Multichannel is the tool not the solution

Many data indicate that the doctor's behaviour has changed. But it is above all the attitudes and working habits of professionals towards information that have changed.

In the multichannel, it is necessary to identify each doctor with whom one has to communicate and - for each of them - to tailor the message so that it reaches the right channel. Identifying the doctor, and consequently the best channel, is necessary to avoid wasting time and resources, passing on useless information or even irritating the doctor. Understanding, therefore, people's behaviour, before contacting them, is the key to a proper multichannel; but this is not always easy or feasible. Therefore, the challenge is not only to design a project correctly, but also to identify the right target group.

Market analysis and surveys

Analyses and surveys can be an opportunity to understand the needs and behaviour of the target audience. Gfk Eurisko and Medi-Pragma carry out excellent periodic analyses of Italian doctors. The study of these always reserves interesting surprises, along with many other confirmations. I once happened to read an international document by Across Health. According to this field study, in the five main European countries - including Italy - specialists spend 35 times more time online for professional reasons than they do with whistleblowers. Specifically, they have on average 95 meetings per year with pharmaceutical sales representatives, lasting on average 5 minutes, for an annual total of 465 minutes, plus 360 minutes per year of pharmaceutical sales rep in Italy meetings or hospital meetings. The total amounts to less than 2.5 minutes per day face-to-face with a pharmaceutical industry manager. If these minutes sound reasonable to you, and they do to me, you should also know that on average the same specialists interviewed claim to spend 16 hours per month online for research or scientific medical update, or about half an hour per day. A figure that I can confirm based on's figures. So, the question arises: who to contact and where to invest? The answer would seem obvious.

Through further analysis by the same research company, two other valuable pieces of information can be obtained. The first is that the main tactics used (between 85% and 70% of cases, as in standard or planned use) in Multichannel are:

  • tabled detailing
  • pharma owned website
  • direct marketing
  • email maketing
  • web banners.

The second is that only about 10% of managers are satisfied, while a good 40% are dissatisfied. Personally, I believe that the two data fit together perfectly: these are wrong models that bring little satisfaction.

Taken together, these analyses indicate with reasonable certainty that the pharmaceutical industry does not invest based on these considerations, much preferring to promote their products without considering the results of this analysis. This begs the question: why?

Indeed, it seems that the pharmaceutical company's investments in general, according to published global investment data, do not reflect the doctor's expectations. So the industry wastes time and money.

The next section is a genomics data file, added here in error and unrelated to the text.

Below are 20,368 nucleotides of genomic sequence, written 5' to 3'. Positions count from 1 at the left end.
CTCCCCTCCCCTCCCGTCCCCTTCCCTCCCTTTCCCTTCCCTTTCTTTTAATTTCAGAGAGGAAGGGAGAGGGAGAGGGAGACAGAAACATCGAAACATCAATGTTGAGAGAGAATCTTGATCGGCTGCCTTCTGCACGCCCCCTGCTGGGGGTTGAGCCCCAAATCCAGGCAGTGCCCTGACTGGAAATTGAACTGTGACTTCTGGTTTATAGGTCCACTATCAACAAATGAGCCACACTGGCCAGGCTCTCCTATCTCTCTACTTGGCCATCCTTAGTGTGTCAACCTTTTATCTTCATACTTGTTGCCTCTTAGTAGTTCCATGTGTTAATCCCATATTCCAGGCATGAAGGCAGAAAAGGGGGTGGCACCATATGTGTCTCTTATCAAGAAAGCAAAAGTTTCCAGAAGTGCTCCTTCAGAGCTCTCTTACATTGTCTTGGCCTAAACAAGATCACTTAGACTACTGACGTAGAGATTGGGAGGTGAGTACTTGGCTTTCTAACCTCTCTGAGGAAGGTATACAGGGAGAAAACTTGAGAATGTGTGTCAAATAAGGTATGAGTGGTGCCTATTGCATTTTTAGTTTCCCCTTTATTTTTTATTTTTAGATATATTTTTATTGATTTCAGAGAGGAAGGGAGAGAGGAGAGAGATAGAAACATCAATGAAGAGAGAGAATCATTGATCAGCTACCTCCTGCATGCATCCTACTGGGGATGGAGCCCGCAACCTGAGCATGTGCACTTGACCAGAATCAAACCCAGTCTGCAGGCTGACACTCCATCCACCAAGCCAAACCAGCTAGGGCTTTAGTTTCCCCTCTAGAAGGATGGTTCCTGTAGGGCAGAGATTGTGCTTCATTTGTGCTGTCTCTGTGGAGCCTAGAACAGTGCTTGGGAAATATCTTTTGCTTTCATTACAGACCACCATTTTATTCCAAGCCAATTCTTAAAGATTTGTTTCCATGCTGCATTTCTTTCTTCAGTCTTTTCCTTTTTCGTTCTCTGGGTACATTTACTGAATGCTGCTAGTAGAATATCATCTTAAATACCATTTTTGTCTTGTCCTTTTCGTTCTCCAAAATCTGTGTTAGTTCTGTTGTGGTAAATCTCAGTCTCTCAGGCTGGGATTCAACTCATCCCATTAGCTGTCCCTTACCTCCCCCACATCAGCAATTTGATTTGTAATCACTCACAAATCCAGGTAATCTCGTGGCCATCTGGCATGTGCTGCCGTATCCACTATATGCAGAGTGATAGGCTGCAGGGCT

What does the doctor demand of the pharmaceutical industry?

The physician expects non-promotional, educational, up-to-date scientific material, written in an effective editorial style and the result of a shrewd selection of the best international sources. This is attested, for example, by the opening and reading success of an online pharmaceutical sales rep project linked to the highest quality content, selected by an international scientific board of excellence. It was part of a project we launched in 2016 and, given its success, was extended by the client in 2017. The choice of the international board, the selection of the articles, the quality of the translation, the periodicity of the dispatches, the editorial plan focused on hot topics, and above all the content of the articles themselves induced an open rate and a click trough twice as high as the benchmark. The project - which lasted several months, with a therapeutic focus on COPD - was a great success in terms of readership and engagement. Obviously, the subsequent message recall survey also had a much higher than average recall and intention to prescribe rate.

Providing quality content in an already qualified environment and creating memories do not differ much from having an extremely positive experience in a restaurant we already know and frequent. Similarly, publishing quality content in the editorial site where one is used to reading updates leads to remembering the brand and establishing a strong relationship with it. Bringing a doctor to know, remember, consider prescribing and then actually prescribe a drug is a process of trust that goes mainly through quality content presented in the best way. This is the job of the front-end sales representative, this is the job of a digital project, this is what the sales manager, as well as the digital- and multichannel- manager, must aim for. Not intercepting interests and behaviour means wasting time and money.

Salvatore Ruggiero

Salvatore Ruggiero

Salvatore Ruggiero nasce a Napoli nel 1964, si definisce un imprenditore seriale. Oggi a capo del gruppo Merqurio, di cui è stato anche fondatore. Sposato con Giuseppina, ha due figli e nel tempo libero, tra un'escursione e un'altra, tra un film ed un altro, è alla ricerca della ricetta dei biscotti perfetti.

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